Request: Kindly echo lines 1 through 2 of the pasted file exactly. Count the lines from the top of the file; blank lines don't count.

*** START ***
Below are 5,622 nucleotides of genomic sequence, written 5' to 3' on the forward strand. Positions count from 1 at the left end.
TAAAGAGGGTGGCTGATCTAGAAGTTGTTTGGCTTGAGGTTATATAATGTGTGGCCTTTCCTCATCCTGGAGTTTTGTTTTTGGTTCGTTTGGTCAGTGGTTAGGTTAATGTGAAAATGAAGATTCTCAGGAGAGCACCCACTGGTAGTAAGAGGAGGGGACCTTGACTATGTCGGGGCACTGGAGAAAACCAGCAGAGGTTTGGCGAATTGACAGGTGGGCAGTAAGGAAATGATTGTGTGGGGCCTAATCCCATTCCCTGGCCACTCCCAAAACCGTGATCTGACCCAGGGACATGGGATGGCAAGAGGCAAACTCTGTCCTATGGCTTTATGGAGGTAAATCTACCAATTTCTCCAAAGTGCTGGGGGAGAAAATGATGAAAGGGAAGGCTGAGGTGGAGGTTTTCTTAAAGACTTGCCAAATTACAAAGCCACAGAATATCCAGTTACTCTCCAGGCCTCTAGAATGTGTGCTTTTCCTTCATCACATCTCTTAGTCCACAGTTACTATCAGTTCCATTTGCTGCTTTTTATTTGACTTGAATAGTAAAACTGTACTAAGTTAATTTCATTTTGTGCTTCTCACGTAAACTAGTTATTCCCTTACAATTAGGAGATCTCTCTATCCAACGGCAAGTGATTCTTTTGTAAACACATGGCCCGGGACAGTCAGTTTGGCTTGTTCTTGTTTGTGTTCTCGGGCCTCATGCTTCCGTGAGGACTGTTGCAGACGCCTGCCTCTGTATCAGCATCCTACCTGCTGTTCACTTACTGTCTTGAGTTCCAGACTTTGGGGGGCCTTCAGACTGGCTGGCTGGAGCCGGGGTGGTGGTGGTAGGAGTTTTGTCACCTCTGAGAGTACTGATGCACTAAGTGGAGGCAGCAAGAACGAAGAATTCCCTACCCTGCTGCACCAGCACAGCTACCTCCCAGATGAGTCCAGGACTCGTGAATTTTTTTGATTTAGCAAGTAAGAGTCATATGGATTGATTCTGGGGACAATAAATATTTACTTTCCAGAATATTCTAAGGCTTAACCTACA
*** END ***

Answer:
Below are 5,622 nucleotides of genomic sequence, written 5' to 3' on the forward strand. Positions count from 1 at the left end.
TAAAGAGGGTGGCTGATCTAGAAGTTGTTTGGCTTGAGGTTATATAATGTGTGGCCTTTCCTCATCCTGGAGTTTTGTTTTTGGTTCGTTTGGTCAGTGGTTAGGTTAATGTGAAAATGAAGATTCTCAGGAGAGCACCCACTGGTAGTAAGAGGAGGGGACCTTGACTATGTCGGGGCACTGGAGAAAACCAGCAGAGGTTTGGCGAATTGACAGGTGGGCAGTAAGGAAATGATTGTGTGGGGCCTAATCCCATTCCCTGGCCACTCCCAAAACCGTGATCTGACCCAGGGACATGGGATGGCAAGAGGCAAACTCTGTCCTATGGCTTTATGGAGGTAAATCTACCAATTTCTCCAAAGTGCTGGGGGAGAAAATGATGAAAGGGAAGGCTGAGGTGGAGGTTTTCTTAAAGACTTGCCAAATTACAAAGCCACAGAATATCCAGTTACTCTCCAGGCCTCTAGAATGTGTGCTTTTCCTTCATCACATCTCTTAGTCCACAGTTACTATCAGTTCCATTTGCTGCTTTTTATTTGACTTGAATAGTAAAACTGTACTAAGTTAATTTCATTTTGTGCTTCTCACGTAAACTAGTTATTCCCTTACAATTAGGAGATCTCTCTATCCAACGGCAAGTGATTCTTTTGTAAACACATGGCCCGGGACAGTCAGTTTGGCTTGTTCTTGTTTGTGTTCTCGGGCCTCATGCTTCCGTGAGGACTGTTGCAGACGCCTGCCTCTGTATCAGCATCCTACCTGCTGTTCACTTACTGTCTTGAGTTCCAGACTTTGGGGGGCCTTCAGACTGGCTGGCTGGAGCCGGGGTGGTGGTGGTAGGAGTTTTGTCACCTCTGAGAGTACTGATGCACTAAGTGGAGGCAGCAAGAACGAAGAATTCCCTACCCTGCTGCACCAGCACAGCTACCTCCCAGATGAGTCCAGGACTCGTGAATTTTTTTGATTTAGCAAGTAAGAGTCATATGGATTGATTCTGGGGACAATAAATATTTACTTTCCAGAATATTCTAAGGCTTAACCTACA